abides and grows. Here there is no room for negligence. It is too serious and
the resulting failure too solemn. We cannot win pardon; we can only receive it
gladly and gratefully. Let every troubled heart remove the impediments to pardon
and receive it joyfully and find peace" (GD).
"When one sees the way in which wealth-getting enters as an
ideal into the very bone and marrow of our generation, one wonders whether a
revival of the belief that poverty is a worthy religious vocation may not be the
spiritual reform which our time stands most in need of... we have grown
literally afraid to be poor. We despise anyone who elects to be poor in order to
simplify and save his inner life. There are thousands of situations in which a
wealth-bound man must be a slave, whilst a man for whom poverty holds no terrors
becomes a free man... it is certain that the prevalent fear of poverty among the
educated classes is the worst moral disease from which our civilization suffers"
Vv 19,20: Daily work: 1Ti 5:18. Paul's example: 2Th 3:8. To
aid others: Luk 8:3; Act 11:29. But work not to be rich: Mat 6:19; Pro 23:4; Mat
19:24. Our foremost goal: "Forgetting what is behind and straining toward what
is ahead, I press on toward the goal for the prize of the high calling of God in
Christ Jesus" (Phi 3:13,14).
WHERE THIEVES BREAK IN AND STEAL: "Dig through", ie,
walls of earth or mud bricks, implying the houses of the poorer
Treasures in heaven are laid up only as treasures on earth are
TREASURES IN HEAVEN: "We must move out of the changing,
passing fantasies of the present into the realm of unchanging, eternal reality.
We must transfer all our affections and possessions there. This is 'laying up
treasure in heaven,' where it will be eternally abiding" (GVG).
"Seek not wealth and pleasure and power. Pray fervently for
the real treasures: the treasures of character and personality and relationship
to God -- for deeper, clearer, stronger faith and vision. Pray for compassion
and love and patience and zeal. Pray for knowledge and understanding and wisdom:
seek them constantly in the Word. Labor for the imperishable treasures that
enrich the mind and the heart, the treasures that become part of yourself
forever. External relationships and circumstances are nothing, except as they
help to relate us to God and to eternity. Build your character by constant study
and self-discipline. Lay up the true riches. Every spiritual thought we think,
every spiritual fact we learn, every spiritual deed we do -- adds to our true
wealth and inner value. We begin life as useless, valueless, empty shells. Most
end life as useless, valueless, empty shells: a once-for-all eternal opportunity
frittered away in stupid folly. They only are rich who fill themselves with
God's freely offered riches of spiritual instruction and transformation. Let us
be rich" (GVG).
A preacher was invited to dinner in the home of a very wealthy
man in Texas. After the meal, the host led him to a place where they could get a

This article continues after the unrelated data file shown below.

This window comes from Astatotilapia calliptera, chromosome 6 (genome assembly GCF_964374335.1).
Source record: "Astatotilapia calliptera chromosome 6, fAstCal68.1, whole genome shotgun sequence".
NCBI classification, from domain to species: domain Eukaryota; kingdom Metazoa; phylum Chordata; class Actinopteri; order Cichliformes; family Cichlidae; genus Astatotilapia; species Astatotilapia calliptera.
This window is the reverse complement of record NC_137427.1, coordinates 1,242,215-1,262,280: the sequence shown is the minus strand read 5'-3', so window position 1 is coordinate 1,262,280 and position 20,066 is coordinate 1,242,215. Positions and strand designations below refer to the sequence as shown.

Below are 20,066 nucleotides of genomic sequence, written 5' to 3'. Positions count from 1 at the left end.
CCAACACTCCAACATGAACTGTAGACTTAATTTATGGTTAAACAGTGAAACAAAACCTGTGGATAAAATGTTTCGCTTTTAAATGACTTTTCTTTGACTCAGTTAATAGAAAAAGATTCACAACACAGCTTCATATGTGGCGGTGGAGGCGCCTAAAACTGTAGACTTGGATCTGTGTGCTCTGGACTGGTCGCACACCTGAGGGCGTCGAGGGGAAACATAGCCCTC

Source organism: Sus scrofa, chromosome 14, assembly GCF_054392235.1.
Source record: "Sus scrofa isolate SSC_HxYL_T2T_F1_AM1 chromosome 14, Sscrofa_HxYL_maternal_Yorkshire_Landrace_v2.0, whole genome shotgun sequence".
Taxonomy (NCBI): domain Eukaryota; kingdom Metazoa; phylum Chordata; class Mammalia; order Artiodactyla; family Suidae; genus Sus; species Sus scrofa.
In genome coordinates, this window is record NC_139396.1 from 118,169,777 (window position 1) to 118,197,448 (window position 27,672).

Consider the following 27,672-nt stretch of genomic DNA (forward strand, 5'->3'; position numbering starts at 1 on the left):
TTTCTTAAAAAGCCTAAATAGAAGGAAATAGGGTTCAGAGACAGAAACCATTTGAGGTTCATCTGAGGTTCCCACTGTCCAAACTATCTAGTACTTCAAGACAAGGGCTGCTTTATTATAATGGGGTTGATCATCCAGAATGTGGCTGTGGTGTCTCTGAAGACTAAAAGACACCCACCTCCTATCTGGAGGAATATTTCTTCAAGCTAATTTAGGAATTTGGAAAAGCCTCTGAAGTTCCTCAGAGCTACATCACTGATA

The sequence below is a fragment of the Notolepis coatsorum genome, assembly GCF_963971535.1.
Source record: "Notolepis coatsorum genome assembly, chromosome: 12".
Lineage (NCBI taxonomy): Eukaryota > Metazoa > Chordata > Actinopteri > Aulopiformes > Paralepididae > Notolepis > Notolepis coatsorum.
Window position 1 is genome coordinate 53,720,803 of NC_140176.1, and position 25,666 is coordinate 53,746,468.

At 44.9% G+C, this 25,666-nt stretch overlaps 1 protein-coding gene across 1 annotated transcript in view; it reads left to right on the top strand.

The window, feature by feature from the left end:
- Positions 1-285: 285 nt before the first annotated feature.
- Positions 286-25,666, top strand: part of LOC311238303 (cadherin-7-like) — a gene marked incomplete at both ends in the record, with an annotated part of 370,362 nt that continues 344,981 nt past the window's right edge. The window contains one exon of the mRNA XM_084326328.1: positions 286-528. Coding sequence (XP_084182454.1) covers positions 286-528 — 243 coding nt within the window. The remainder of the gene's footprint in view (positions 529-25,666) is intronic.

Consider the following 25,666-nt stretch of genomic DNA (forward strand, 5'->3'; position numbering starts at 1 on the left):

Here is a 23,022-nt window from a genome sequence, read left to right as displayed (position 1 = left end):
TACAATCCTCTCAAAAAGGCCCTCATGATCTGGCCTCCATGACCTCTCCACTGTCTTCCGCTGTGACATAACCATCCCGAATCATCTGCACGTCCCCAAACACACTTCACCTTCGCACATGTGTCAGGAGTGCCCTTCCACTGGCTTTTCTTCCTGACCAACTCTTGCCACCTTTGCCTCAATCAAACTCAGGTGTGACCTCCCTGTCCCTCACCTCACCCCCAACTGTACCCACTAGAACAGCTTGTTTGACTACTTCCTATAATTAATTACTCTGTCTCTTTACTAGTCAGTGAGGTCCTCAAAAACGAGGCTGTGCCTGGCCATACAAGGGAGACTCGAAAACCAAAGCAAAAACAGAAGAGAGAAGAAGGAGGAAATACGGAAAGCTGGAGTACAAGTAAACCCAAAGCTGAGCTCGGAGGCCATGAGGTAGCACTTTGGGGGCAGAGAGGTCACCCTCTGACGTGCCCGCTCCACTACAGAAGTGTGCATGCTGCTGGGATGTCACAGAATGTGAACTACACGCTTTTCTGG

good view of the surrounding area. Pointing to the oil wells punctuating the
landscape, he boasted, "Twenty-five years ago I had nothing. Now, as far as you
can see, it's all mine." Looking in the opposite direction at his sprawling
fields of grain, he said, "That's all mine." Turning east toward huge herds of
cattle, he bragged, "They're all mine." Then pointing to the west and a
beautiful forest, he exclaimed, "That too is all mine." He paused, expecting his
guest to compliment him on his great success. The preacher, however, placing one
hand on the man's shoulder and pointing heavenward with the other, simply said,
"How much do you have in that direction?" The man hung his head and confessed,
"I never thought of that."
Look well to your motives; do not "whittle down" Christ's
GOOD: "Single" in AV: 2Co 8:2 (liberality, or
generosity) is sw. Cp Pro 22:9: "A generous man will himself be blessed, for he
shares his food with the poor." See also 2Co 9:11; Rom 12:8; Pro
IF YOUR EYES ARE BAD: Vision distorted by wealth: Deu
15:9; Pro 23:6,7; 28:22: "A stingy man is eager to get rich and is unaware that
poverty awaits him."
NO ONE CAN SERVE TWO MASTERS: "We claim, and often tell
God in prayer, that it is our 'sole desire to serve Him in immortal strength
throughout eternity.' Some say 'humble desire' -- though we always wonder at the
depth, or even the understanding, of 'humility' of those who tell God they are
humble (doubtless we do it ourselves too, as in many other things we wonder
about in others). But about this claim to desire to serve God totally and
forever, We can show right now whether this is sincerity or just fancy words. If
we really do desire to 'serve God throughout eternity,' we shall be serving Him
now with all our present mortal strength and life, and mind and goods, or else
all our fine words are froth. We shall recognize that we have no time to spare
-- yea, we shall have no desire -- for anything else except providing the bare
necessities of life so that we may wholly serve Him. Does our way of life
confirm or belie our so noble protestations? Do we think God is deceived by mere
YOU CANNOT SERVE BOTH GOD AND MONEY: "God in mind at
every moment: that is the ideal. Be satisfied with nothing less. We shall
forget, and wander, and fail a million times, but we must keep on roughly and